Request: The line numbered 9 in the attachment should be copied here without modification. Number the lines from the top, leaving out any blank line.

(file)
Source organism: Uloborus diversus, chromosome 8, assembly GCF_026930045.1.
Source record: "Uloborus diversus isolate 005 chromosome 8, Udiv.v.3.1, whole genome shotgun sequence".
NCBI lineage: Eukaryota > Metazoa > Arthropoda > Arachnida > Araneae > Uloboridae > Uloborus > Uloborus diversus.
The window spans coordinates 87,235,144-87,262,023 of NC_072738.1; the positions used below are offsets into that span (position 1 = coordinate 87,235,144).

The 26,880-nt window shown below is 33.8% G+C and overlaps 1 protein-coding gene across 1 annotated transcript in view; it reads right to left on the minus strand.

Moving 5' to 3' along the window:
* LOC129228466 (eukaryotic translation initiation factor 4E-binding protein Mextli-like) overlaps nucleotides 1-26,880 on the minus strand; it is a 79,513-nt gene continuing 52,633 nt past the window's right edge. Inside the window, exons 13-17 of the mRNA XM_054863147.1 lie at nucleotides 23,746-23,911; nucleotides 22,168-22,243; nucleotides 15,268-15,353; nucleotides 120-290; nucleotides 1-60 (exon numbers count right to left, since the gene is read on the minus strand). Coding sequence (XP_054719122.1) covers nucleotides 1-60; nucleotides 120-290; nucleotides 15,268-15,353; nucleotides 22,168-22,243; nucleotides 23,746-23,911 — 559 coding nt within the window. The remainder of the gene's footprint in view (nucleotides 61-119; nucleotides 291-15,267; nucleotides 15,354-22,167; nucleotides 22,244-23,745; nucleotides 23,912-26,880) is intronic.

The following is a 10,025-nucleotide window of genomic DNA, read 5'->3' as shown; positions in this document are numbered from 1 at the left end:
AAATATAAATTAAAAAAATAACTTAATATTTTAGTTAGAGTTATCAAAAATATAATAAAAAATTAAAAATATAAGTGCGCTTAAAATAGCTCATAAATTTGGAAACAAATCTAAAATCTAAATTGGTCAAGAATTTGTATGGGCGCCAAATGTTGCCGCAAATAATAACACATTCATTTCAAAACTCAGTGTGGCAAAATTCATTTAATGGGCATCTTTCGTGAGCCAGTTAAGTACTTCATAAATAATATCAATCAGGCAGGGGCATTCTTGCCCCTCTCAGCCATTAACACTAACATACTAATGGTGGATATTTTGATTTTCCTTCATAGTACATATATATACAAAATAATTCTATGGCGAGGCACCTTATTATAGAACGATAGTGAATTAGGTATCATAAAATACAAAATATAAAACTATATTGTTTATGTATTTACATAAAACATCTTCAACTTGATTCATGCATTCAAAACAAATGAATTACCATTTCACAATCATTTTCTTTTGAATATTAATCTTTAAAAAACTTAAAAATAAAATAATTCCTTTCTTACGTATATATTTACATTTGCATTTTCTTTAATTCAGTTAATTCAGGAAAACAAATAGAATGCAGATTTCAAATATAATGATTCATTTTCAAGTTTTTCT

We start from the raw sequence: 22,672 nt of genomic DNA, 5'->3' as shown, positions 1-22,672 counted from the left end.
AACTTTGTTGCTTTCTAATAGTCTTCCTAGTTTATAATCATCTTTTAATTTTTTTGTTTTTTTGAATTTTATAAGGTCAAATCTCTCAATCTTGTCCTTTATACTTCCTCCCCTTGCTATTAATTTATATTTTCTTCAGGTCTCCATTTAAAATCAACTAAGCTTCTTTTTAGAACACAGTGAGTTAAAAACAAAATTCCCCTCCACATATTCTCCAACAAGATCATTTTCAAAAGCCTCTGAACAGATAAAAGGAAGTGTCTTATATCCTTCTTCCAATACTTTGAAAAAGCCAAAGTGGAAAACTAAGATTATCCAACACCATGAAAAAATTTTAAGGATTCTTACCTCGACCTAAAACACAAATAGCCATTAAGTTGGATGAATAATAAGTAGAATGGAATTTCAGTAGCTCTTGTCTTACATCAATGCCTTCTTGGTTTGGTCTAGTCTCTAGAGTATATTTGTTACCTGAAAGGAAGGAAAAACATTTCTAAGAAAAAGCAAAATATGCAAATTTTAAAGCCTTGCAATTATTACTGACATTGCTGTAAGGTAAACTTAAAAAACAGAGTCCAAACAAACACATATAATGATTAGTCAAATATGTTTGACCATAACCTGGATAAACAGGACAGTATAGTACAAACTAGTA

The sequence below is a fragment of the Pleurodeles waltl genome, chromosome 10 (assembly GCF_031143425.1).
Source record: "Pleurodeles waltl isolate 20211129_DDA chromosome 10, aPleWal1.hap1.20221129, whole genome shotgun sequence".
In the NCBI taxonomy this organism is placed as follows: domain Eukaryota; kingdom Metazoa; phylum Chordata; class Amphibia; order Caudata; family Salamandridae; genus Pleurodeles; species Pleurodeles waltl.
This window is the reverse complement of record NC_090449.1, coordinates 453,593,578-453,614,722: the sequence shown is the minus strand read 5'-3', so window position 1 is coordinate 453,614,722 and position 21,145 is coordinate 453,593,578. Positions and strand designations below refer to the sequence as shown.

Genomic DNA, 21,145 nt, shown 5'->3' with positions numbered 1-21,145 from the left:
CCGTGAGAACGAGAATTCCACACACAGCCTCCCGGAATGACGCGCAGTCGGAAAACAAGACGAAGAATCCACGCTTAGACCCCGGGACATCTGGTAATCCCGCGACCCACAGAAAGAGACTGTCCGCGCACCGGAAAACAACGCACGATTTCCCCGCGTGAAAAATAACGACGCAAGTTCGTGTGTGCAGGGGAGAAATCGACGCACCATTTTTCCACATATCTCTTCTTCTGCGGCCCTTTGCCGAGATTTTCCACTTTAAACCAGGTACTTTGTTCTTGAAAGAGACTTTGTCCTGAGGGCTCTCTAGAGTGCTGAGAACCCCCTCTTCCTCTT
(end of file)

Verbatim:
AAATATAAATTAAAAAAATAACTTAATATTTTAGTTAGAGTTATCAAAAATATAATAAAAAATTAAAAATATAAGTGCGCTTAAAATAGCTCATAAATTTGGAAACAAATCTAAAATCTAAATTGGTCAAGAATTTGTATGGGCGCCAAATGTTGCCGCAAATAATAACACATTCATTTCAAAACTCAGTGTGGCAAAATTCATTTAATGGGCATCTTTCGTGAGCCAGTTAAGTACTTCATAAATAATATCAATCAGGCAGGGGCATTCTTGCCCCTCTCAGCCATTAACACTAACATACTAATGGTGGATATTTTGATTTTCCTTCATAGTACATATATATACAAAATAATTCTATGGCGAGGCACCTTATTATAGAACGATAGTGAATTAGGTATCATAAAATACAAAATATAAAACTATATTGTTTATGTATTTACATAAAACATCTTCAACTTGATTCATGCATTCAAAACAAATGAATTACCATTTCACAATCATTTTCTTTTGAATATTAATCTTTAAAAAACTTAAAAATAAAATAATTCCTTTCTTACGTATATATTTACATTTGCATTTTCTTTAATTCAGTTAATTCAGGAAAACAAATAGAATGCAGATTTCAAATATAATGATTCATTTTCAAGTTTTTCT